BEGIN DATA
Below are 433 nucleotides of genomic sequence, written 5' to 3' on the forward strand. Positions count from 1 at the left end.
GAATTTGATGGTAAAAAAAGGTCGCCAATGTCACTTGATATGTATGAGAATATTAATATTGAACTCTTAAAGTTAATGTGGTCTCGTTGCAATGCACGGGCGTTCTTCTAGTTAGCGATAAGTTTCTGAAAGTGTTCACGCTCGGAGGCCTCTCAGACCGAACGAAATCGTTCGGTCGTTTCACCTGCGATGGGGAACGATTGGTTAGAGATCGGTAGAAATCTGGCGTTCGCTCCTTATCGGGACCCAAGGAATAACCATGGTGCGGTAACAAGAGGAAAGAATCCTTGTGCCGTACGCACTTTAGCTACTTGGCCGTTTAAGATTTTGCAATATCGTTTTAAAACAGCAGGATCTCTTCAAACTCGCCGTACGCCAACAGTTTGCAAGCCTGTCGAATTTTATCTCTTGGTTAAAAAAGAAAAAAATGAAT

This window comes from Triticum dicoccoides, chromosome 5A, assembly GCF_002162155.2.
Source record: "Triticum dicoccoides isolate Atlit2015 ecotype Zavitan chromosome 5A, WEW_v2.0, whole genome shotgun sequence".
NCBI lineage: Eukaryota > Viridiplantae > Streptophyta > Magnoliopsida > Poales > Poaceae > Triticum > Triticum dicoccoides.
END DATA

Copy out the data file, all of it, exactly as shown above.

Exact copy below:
Below are 433 nucleotides of genomic sequence, written 5' to 3' on the forward strand. Positions count from 1 at the left end.
GAATTTGATGGTAAAAAAAGGTCGCCAATGTCACTTGATATGTATGAGAATATTAATATTGAACTCTTAAAGTTAATGTGGTCTCGTTGCAATGCACGGGCGTTCTTCTAGTTAGCGATAAGTTTCTGAAAGTGTTCACGCTCGGAGGCCTCTCAGACCGAACGAAATCGTTCGGTCGTTTCACCTGCGATGGGGAACGATTGGTTAGAGATCGGTAGAAATCTGGCGTTCGCTCCTTATCGGGACCCAAGGAATAACCATGGTGCGGTAACAAGAGGAAAGAATCCTTGTGCCGTACGCACTTTAGCTACTTGGCCGTTTAAGATTTTGCAATATCGTTTTAAAACAGCAGGATCTCTTCAAACTCGCCGTACGCCAACAGTTTGCAAGCCTGTCGAATTTTATCTCTTGGTTAAAAAAGAAAAAAATGAAT

This window comes from Triticum dicoccoides, chromosome 5A, assembly GCF_002162155.2.
Source record: "Triticum dicoccoides isolate Atlit2015 ecotype Zavitan chromosome 5A, WEW_v2.0, whole genome shotgun sequence".
NCBI lineage: Eukaryota > Viridiplantae > Streptophyta > Magnoliopsida > Poales > Poaceae > Triticum > Triticum dicoccoides.